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Following the Norman Conquest, the new owner of the lands in this area brought over some monks to provide spiritual support for the community. They were members of the Cluniac order, and arrived in 1080. He gave them some lands next to the river, and some money to build a priory. This would originally have been a wooden construction. In 1089, more money was given for a stone building, and construction began. It was not ready for occupation until 1160, with the monks essentially living on site, as the building continued around them.
Once completed, it contained an impressive church, accommodation for the Prior and his monks, and continued to be developed over the next two hundred years, as more donations were received from benefactors.
When Henry VIII was on the throne, in the 1530s, he ordered the dissolution of all monasteries, and their destruction too. All that remained was the Prior’s house, which was occupied until the 17th century by new owners. It has since been renovated, and houses the visitor centre, and new entrance to the ruins.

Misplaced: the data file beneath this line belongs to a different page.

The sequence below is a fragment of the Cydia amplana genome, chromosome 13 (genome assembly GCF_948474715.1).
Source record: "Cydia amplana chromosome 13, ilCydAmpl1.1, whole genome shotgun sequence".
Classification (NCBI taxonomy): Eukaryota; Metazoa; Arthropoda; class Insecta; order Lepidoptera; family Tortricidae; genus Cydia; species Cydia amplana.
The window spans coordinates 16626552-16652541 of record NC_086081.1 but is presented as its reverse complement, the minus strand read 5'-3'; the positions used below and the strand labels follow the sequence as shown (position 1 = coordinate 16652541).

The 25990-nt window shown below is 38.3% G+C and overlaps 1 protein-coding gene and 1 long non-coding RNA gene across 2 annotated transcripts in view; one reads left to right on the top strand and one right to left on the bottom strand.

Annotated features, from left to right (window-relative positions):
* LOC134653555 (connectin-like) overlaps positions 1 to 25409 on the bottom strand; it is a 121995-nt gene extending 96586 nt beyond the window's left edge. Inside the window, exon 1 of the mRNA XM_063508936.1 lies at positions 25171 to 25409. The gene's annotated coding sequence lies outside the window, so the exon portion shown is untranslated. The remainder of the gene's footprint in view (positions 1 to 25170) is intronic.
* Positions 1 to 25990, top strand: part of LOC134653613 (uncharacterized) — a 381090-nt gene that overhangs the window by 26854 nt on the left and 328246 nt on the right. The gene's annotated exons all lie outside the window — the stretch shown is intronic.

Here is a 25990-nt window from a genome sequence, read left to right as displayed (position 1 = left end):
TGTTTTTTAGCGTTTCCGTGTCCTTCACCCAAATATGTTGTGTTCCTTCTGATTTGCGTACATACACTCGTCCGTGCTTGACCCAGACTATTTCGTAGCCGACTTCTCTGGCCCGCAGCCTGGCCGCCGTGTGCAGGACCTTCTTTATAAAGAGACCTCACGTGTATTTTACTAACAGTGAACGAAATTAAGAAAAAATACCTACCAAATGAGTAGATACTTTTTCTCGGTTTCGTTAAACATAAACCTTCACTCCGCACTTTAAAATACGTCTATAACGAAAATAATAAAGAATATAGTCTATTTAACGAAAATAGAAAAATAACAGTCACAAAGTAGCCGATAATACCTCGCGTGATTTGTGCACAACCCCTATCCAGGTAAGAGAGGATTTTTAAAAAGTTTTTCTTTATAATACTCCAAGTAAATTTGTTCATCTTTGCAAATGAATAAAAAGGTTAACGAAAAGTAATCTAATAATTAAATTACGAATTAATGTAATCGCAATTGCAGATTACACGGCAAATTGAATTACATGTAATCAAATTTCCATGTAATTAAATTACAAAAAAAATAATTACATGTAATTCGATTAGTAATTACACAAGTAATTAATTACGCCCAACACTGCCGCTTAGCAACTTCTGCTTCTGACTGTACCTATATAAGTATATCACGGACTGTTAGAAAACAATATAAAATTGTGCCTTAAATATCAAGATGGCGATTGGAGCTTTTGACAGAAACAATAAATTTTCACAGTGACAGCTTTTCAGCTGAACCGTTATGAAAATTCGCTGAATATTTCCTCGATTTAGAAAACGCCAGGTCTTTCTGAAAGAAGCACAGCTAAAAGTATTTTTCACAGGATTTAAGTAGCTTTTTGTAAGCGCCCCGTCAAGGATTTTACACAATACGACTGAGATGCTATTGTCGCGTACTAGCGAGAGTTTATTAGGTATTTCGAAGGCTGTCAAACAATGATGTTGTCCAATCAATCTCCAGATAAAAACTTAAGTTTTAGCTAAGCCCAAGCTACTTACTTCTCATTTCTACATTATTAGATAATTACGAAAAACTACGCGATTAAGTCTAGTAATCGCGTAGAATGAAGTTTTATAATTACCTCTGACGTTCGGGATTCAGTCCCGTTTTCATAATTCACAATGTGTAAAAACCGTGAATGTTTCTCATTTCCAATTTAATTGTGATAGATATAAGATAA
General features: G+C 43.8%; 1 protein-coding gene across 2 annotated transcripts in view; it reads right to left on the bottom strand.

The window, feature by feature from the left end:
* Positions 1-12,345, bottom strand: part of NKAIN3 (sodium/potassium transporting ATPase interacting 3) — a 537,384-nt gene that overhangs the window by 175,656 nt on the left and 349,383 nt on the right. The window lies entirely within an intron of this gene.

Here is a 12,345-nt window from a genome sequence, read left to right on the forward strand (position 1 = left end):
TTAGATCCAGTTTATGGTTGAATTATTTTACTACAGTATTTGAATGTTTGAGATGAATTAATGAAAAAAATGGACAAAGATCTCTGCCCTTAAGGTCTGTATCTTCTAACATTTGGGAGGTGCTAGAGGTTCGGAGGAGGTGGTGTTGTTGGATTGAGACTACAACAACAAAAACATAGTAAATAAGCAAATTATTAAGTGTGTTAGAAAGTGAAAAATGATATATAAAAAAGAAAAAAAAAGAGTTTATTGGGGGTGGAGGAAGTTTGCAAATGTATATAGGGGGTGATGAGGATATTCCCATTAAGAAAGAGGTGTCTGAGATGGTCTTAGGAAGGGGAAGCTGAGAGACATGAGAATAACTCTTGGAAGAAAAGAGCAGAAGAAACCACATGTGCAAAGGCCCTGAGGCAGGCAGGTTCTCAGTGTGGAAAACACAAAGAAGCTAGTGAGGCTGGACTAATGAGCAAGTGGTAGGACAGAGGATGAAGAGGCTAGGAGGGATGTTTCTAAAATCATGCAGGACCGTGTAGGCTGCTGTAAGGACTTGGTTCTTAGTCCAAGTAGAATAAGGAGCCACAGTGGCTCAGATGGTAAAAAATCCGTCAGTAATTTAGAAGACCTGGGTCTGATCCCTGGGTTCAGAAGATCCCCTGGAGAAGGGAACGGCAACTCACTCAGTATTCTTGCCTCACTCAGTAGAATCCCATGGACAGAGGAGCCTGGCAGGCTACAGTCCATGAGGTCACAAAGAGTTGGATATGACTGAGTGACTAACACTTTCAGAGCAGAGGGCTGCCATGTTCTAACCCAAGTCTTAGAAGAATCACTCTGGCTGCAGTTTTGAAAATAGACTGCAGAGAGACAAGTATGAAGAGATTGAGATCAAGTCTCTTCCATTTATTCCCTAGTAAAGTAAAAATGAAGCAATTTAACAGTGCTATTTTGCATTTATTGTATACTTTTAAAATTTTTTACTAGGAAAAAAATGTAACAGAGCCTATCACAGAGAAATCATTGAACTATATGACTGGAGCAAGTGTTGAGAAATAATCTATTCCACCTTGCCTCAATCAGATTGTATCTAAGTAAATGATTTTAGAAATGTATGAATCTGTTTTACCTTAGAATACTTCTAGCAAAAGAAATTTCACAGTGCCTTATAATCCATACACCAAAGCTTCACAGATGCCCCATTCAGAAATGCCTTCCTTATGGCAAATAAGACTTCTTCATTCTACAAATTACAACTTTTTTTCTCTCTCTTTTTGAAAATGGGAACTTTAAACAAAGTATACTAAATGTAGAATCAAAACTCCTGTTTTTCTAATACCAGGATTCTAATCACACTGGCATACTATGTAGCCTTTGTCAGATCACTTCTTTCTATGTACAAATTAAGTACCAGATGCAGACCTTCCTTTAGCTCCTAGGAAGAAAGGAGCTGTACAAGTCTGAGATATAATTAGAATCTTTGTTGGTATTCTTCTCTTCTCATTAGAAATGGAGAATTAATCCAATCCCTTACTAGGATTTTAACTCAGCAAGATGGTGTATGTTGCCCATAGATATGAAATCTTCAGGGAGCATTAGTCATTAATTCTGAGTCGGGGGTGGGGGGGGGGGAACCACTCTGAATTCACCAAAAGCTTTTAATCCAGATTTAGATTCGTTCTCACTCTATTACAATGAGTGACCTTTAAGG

Since 1984, the site has been managed by English Heritage. It is well-signposted, and a very short walk from the village. It is open most days from 10 am until 5 pm, and there is an entrance fee of £7.30 for adults, which includes an audio device. Parking outside is free of charge, and there is a shop and picnic area, but no cafe. Dogs are allowed on leads, but not inside the exhibitions.
This is an historically important site, and combined with a visit to the nearby castle and village, makes Castle Acre a great place as a destination.